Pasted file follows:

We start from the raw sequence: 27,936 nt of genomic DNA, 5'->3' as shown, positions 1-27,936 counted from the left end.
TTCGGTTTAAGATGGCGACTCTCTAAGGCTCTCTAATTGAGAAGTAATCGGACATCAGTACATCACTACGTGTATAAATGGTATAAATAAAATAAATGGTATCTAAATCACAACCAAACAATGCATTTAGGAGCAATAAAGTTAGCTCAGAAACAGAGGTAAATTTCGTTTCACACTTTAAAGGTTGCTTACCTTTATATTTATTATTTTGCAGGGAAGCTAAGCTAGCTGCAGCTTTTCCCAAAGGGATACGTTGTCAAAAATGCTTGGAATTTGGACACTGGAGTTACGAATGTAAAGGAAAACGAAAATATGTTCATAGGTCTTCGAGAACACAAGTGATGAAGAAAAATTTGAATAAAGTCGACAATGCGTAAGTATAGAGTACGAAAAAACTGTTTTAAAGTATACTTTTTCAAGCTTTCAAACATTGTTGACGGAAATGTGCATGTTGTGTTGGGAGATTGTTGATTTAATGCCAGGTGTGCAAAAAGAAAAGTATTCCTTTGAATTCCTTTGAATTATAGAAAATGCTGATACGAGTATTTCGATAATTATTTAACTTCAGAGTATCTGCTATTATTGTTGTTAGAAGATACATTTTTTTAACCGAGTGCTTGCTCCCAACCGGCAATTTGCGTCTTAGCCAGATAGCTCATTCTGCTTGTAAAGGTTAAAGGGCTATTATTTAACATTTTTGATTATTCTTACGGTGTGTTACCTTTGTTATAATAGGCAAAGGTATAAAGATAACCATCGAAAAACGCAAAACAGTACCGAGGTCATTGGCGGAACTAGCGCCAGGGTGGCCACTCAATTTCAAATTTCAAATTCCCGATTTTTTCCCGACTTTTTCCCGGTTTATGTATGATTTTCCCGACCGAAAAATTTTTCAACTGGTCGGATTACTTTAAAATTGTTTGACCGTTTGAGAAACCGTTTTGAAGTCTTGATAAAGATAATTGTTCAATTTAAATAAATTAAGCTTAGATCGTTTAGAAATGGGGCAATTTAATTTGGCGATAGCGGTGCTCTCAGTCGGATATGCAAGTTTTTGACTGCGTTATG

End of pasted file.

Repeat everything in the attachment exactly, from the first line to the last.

We start from the raw sequence: 27,936 nt of genomic DNA, 5'->3' as shown, positions 1-27,936 counted from the left end.
TTCGGTTTAAGATGGCGACTCTCTAAGGCTCTCTAATTGAGAAGTAATCGGACATCAGTACATCACTACGTGTATAAATGGTATAAATAAAATAAATGGTATCTAAATCACAACCAAACAATGCATTTAGGAGCAATAAAGTTAGCTCAGAAACAGAGGTAAATTTCGTTTCACACTTTAAAGGTTGCTTACCTTTATATTTATTATTTTGCAGGGAAGCTAAGCTAGCTGCAGCTTTTCCCAAAGGGATACGTTGTCAAAAATGCTTGGAATTTGGACACTGGAGTTACGAATGTAAAGGAAAACGAAAATATGTTCATAGGTCTTCGAGAACACAAGTGATGAAGAAAAATTTGAATAAAGTCGACAATGCGTAAGTATAGAGTACGAAAAAACTGTTTTAAAGTATACTTTTTCAAGCTTTCAAACATTGTTGACGGAAATGTGCATGTTGTGTTGGGAGATTGTTGATTTAATGCCAGGTGTGCAAAAAGAAAAGTATTCCTTTGAATTCCTTTGAATTATAGAAAATGCTGATACGAGTATTTCGATAATTATTTAACTTCAGAGTATCTGCTATTATTGTTGTTAGAAGATACATTTTTTTAACCGAGTGCTTGCTCCCAACCGGCAATTTGCGTCTTAGCCAGATAGCTCATTCTGCTTGTAAAGGTTAAAGGGCTATTATTTAACATTTTTGATTATTCTTACGGTGTGTTACCTTTGTTATAATAGGCAAAGGTATAAAGATAACCATCGAAAAACGCAAAACAGTACCGAGGTCATTGGCGGAACTAGCGCCAGGGTGGCCACTCAATTTCAAATTTCAAATTCCCGATTTTTTCCCGACTTTTTCCCGGTTTATGTATGATTTTCCCGACCGAAAAATTTTTCAACTGGTCGGATTACTTTAAAATTGTTTGACCGTTTGAGAAACCGTTTTGAAGTCTTGATAAAGATAATTGTTCAATTTAAATAAATTAAGCTTAGATCGTTTAGAAATGGGGCAATTTAATTTGGCGATAGCGGTGCTCTCAGTCGGATATGCAAGTTTTTGACTGCGTTATG